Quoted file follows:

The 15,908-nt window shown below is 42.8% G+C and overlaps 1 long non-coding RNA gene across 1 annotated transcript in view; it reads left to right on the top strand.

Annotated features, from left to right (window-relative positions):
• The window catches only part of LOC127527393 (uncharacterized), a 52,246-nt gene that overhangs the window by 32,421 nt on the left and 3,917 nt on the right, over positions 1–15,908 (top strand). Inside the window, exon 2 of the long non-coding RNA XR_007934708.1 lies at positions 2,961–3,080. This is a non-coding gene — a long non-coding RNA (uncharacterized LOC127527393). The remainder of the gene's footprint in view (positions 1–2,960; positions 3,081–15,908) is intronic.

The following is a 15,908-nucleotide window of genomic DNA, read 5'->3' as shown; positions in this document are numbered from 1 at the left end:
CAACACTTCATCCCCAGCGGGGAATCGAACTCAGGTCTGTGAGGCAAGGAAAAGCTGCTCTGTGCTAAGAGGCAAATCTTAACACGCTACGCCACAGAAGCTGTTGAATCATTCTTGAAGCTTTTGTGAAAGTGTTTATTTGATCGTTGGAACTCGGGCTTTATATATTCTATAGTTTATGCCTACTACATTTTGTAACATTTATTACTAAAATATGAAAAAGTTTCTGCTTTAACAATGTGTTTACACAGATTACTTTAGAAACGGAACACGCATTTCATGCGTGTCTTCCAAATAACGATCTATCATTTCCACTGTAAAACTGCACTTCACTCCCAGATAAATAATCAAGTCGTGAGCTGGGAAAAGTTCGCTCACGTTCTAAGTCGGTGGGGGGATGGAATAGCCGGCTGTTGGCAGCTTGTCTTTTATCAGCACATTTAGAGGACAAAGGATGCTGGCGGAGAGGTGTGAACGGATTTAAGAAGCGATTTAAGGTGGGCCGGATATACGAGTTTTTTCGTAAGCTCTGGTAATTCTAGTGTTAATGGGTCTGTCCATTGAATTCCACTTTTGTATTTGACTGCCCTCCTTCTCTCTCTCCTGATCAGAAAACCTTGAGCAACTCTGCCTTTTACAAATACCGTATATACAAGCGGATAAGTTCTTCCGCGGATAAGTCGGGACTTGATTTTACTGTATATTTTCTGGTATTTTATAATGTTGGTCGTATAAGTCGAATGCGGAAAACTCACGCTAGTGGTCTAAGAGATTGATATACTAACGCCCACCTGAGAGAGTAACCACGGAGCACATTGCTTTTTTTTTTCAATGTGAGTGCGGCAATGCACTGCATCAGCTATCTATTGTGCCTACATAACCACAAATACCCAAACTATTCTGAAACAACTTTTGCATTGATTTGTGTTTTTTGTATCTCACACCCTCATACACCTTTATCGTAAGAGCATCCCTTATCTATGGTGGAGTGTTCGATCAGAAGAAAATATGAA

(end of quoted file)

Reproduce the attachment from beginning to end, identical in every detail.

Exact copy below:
The 15,908-nt window shown below is 42.8% G+C and overlaps 1 long non-coding RNA gene across 1 annotated transcript in view; it reads left to right on the top strand.

Annotated features, from left to right (window-relative positions):
• The window catches only part of LOC127527393 (uncharacterized), a 52,246-nt gene that overhangs the window by 32,421 nt on the left and 3,917 nt on the right, over positions 1–15,908 (top strand). Inside the window, exon 2 of the long non-coding RNA XR_007934708.1 lies at positions 2,961–3,080. This is a non-coding gene — a long non-coding RNA (uncharacterized LOC127527393). The remainder of the gene's footprint in view (positions 1–2,960; positions 3,081–15,908) is intronic.

The following is a 15,908-nucleotide window of genomic DNA, read 5'->3' as shown; positions in this document are numbered from 1 at the left end:
CAACACTTCATCCCCAGCGGGGAATCGAACTCAGGTCTGTGAGGCAAGGAAAAGCTGCTCTGTGCTAAGAGGCAAATCTTAACACGCTACGCCACAGAAGCTGTTGAATCATTCTTGAAGCTTTTGTGAAAGTGTTTATTTGATCGTTGGAACTCGGGCTTTATATATTCTATAGTTTATGCCTACTACATTTTGTAACATTTATTACTAAAATATGAAAAAGTTTCTGCTTTAACAATGTGTTTACACAGATTACTTTAGAAACGGAACACGCATTTCATGCGTGTCTTCCAAATAACGATCTATCATTTCCACTGTAAAACTGCACTTCACTCCCAGATAAATAATCAAGTCGTGAGCTGGGAAAAGTTCGCTCACGTTCTAAGTCGGTGGGGGGATGGAATAGCCGGCTGTTGGCAGCTTGTCTTTTATCAGCACATTTAGAGGACAAAGGATGCTGGCGGAGAGGTGTGAACGGATTTAAGAAGCGATTTAAGGTGGGCCGGATATACGAGTTTTTTCGTAAGCTCTGGTAATTCTAGTGTTAATGGGTCTGTCCATTGAATTCCACTTTTGTATTTGACTGCCCTCCTTCTCTCTCTCCTGATCAGAAAACCTTGAGCAACTCTGCCTTTTACAAATACCGTATATACAAGCGGATAAGTTCTTCCGCGGATAAGTCGGGACTTGATTTTACTGTATATTTTCTGGTATTTTATAATGTTGGTCGTATAAGTCGAATGCGGAAAACTCACGCTAGTGGTCTAAGAGATTGATATACTAACGCCCACCTGAGAGAGTAACCACGGAGCACATTGCTTTTTTTTTTCAATGTGAGTGCGGCAATGCACTGCATCAGCTATCTATTGTGCCTACATAACCACAAATACCCAAACTATTCTGAAACAACTTTTGCATTGATTTGTGTTTTTTGTATCTCACACCCTCATACACCTTTATCGTAAGAGCATCCCTTATCTATGGTGGAGTGTTCGATCAGAAGAAAATATGAA